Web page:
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Twitter social media app showing Elon Musk running on a mobile phone, as Twitter has temporarily closed its offices as more staff chose to leave, sparking new concerns about the site's ability to stay online. PA
VOICES

Twitter's survival is about more than just Elon Musk getting his way - here's why

Twitter has been shaken to its core since Elon Musk acquired it – does it matter?

LAST UPDATE | 18 Nov 2022

WHEN YOU THINK of Twitter, what comes to mind?

Does it remind you of the Arab Spring, conflicts in Ukraine and Syria and human rights abuses in Afghanistan and Qatar? Well, without Twitter, we wouldn’t know so much about these issues. We wouldn’t have verified, factual information.

Set up in 2006 by Jack Dorsey and co, Twitter may have an estimated 300+ million users, but it has struggled to come out from under its eye-watering $30 billion IPO valuation in 2013. It has also faced constant scrutiny regarding harmful content and misinformation.

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Former US President Donald Trump – a rapacious user of the site in the run-up and during his presidency – became the poster boy for that content and was later permanently banned by Twitter in January 2021, following the riots at the US Capitol. Things settled down a little after that, but enter new owner, billionaire Elon Musk from stage left last month, and the whole Twitter chessboard has been thrown in the air.

‘Total confusion’

Whether you use Twitter or not, you’d have to have been living under a rock to miss the dramatic acquisition of the social media giant by the world’s richest man for a comparably eye-watering $44 billion.

Musk finally closed the deal last month after a protracted corporate and legal battle. In the run up to his big purchase, he was busy tweeting about lofty plans to end bots on the site and become the great defender of free speech. So far, so ‘let’s wait and see’.

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Things have descended into chaos since then, however, with mass staff layoffs at the company. Those who have survived the cull face harsher working conditions while Musk tweets continuously, his first email to staff warning them of “difficult times ahead”.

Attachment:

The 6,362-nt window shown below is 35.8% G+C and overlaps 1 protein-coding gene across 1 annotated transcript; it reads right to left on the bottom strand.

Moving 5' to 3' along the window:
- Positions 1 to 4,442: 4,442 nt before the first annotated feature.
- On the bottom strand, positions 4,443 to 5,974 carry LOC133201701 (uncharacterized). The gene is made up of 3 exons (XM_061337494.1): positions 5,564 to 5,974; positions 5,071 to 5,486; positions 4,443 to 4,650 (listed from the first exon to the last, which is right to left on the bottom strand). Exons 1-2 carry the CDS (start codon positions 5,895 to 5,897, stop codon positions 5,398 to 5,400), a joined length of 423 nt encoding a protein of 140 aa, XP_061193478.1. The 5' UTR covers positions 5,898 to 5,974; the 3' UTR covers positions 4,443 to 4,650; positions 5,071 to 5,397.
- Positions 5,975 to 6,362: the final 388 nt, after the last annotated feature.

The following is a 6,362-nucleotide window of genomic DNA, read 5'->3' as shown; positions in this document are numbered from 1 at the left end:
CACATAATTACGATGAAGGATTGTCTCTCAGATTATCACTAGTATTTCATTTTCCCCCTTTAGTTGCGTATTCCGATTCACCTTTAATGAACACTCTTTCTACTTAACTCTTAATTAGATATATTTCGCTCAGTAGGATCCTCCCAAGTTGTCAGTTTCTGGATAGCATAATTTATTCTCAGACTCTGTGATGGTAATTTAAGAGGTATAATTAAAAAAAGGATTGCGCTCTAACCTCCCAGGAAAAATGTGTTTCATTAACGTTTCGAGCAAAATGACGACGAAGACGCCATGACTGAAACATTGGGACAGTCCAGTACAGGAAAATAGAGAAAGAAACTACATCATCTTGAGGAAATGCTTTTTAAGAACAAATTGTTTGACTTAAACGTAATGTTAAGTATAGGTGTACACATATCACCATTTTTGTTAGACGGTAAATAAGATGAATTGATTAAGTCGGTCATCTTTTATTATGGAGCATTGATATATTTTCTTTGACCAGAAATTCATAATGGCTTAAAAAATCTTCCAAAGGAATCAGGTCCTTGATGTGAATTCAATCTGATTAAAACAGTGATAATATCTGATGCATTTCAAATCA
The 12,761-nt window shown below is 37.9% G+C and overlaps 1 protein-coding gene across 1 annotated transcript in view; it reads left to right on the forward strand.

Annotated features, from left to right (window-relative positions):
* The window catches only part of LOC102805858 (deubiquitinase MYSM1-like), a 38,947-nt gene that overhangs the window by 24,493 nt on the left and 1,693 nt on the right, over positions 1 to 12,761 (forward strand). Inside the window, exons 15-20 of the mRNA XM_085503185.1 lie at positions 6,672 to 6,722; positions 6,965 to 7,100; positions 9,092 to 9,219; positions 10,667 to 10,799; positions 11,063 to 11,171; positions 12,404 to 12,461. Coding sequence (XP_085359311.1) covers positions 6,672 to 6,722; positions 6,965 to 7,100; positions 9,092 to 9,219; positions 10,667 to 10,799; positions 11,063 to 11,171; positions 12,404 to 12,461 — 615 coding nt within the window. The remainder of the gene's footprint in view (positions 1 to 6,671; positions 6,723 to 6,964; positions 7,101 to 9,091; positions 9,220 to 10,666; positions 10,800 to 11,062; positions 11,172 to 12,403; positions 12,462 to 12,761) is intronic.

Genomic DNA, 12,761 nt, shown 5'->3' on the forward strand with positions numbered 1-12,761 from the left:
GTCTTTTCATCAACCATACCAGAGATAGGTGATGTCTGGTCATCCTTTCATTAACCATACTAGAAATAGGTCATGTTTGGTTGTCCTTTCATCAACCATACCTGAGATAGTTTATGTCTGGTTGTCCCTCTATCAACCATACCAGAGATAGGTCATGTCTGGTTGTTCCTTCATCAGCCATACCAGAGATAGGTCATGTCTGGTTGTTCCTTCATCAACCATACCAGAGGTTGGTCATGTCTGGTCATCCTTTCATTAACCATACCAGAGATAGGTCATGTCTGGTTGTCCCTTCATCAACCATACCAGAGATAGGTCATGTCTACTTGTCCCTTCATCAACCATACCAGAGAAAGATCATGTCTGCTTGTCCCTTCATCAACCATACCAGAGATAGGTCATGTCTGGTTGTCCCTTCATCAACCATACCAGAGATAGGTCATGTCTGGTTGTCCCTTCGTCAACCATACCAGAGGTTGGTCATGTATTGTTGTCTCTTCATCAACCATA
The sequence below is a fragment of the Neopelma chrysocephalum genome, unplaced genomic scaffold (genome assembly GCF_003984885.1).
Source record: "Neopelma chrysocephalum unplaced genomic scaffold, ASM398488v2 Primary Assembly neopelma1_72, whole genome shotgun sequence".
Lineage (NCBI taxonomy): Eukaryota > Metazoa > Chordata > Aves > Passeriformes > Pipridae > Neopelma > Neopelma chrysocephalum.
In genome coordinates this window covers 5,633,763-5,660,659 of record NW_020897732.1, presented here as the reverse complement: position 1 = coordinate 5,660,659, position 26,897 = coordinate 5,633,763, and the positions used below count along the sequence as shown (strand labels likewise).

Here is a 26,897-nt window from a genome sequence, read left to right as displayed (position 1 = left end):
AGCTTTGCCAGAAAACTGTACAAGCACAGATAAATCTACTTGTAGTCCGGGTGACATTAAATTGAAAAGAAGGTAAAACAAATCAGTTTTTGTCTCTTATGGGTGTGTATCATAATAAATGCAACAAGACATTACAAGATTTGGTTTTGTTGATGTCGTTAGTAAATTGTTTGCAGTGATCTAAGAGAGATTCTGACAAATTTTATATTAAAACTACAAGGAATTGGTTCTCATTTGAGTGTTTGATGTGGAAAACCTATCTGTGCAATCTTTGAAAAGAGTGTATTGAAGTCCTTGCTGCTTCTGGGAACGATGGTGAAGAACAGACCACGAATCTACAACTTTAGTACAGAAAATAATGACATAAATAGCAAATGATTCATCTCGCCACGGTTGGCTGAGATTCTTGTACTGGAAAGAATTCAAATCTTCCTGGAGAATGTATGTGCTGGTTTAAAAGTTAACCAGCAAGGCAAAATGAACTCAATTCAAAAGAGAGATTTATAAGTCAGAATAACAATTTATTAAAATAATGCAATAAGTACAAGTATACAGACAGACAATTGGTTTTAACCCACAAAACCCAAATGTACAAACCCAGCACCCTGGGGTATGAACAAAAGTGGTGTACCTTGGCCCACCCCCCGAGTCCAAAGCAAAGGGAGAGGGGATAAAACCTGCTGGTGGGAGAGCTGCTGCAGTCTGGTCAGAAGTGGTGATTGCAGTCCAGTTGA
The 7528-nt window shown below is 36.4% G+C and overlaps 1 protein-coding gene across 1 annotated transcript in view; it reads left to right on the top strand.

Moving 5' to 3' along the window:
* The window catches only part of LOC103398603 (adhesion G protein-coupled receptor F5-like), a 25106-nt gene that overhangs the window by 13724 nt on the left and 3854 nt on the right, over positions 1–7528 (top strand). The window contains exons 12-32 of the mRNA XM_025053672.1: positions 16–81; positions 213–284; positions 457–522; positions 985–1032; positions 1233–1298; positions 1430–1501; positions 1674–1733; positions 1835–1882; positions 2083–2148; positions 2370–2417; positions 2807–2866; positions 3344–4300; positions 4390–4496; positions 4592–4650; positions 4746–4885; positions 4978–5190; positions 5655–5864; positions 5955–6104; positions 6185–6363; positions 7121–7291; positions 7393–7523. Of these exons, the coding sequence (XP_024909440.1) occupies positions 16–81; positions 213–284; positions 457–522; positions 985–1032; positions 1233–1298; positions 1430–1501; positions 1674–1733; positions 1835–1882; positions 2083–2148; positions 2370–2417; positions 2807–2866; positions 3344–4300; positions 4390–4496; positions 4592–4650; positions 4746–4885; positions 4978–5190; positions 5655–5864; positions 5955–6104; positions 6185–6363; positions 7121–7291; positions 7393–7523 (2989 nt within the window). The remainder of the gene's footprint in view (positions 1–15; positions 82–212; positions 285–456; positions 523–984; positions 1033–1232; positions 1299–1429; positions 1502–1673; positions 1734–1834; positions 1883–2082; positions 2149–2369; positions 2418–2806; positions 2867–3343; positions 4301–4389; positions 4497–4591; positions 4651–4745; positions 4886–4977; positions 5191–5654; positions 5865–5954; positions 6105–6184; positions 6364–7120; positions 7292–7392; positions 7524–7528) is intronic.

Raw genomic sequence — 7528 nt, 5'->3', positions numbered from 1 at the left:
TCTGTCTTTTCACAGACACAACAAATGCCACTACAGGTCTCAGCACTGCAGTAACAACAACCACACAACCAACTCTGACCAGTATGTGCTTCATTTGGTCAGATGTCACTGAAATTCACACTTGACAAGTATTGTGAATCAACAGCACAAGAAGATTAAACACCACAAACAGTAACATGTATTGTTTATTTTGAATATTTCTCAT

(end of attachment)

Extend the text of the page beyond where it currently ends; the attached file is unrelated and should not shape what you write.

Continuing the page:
Musk did not delay the shakeup of the company. One former employee who spoke to me on condition of anonymity said the last few weeks have been relentless, with staff shocked and confused.

He told us:

The day after Elon arrived at Twitter HQ with the famous sink was the day everything turned. I was in work the next day and one email came saying ‘anyone in the San Francisco office come and say hello to Elon’… most ignored it as it felt a bit weird. We thought nothing of it and but when we signed back into work on the following Monday, the atmosphere was so odd. 

He says none of the senior managers would confirm online rumours for staff from then on, as they appeared to have no answers. They heard that certain big names in the company had been fired, and then followed a drip feed of confirmation of sackings. This staff member stresses that throughout these few days, they had no ‘official’ communication from the company, while most of them could see their new owner tweeting randomly:

This went on for days and by Wednesday, 2 November we heard of mass layoffs. We had meetings and it felt like the writing was on the wall, but again no facts. At midnight that night we finally saw the company email to staff, saying we should expect an update to our personal email. I couldn’t sleep that night and when I went to check my work email the next morning, I was locked out. Everyone was losing access through the night. It was carnage, just awful. Our jobs were gone. A really weird experience. 

This staff member says his job is gone but there is still “total confusion” across the company. He says that staff appear to be treated differently depending on the jurisdiction the company is operating in:

Some staff in the UK and Ireland might receive severance but I cannot stress that there is absolute confusion everywhere. Everything has just happened so fast. It’s only this week, two weeks on that some sort of shape has been put on this and we’re hearing from HR consultants. We have colleagues who are paying mortgages, doing IVF, have visa constraints attached to their jobs, health issues, the lot. The shock, fear and lack of clarity throughout has been so stressful.

This former Twitter employee says there is a huge element of sadness for very close teams who had worked together for years. He says the camaraderie in the last few weeks has been helpful and that now that the dust has settled, “we have a great bunch of teammates and everyone is supporting each other”.

Who runs the world?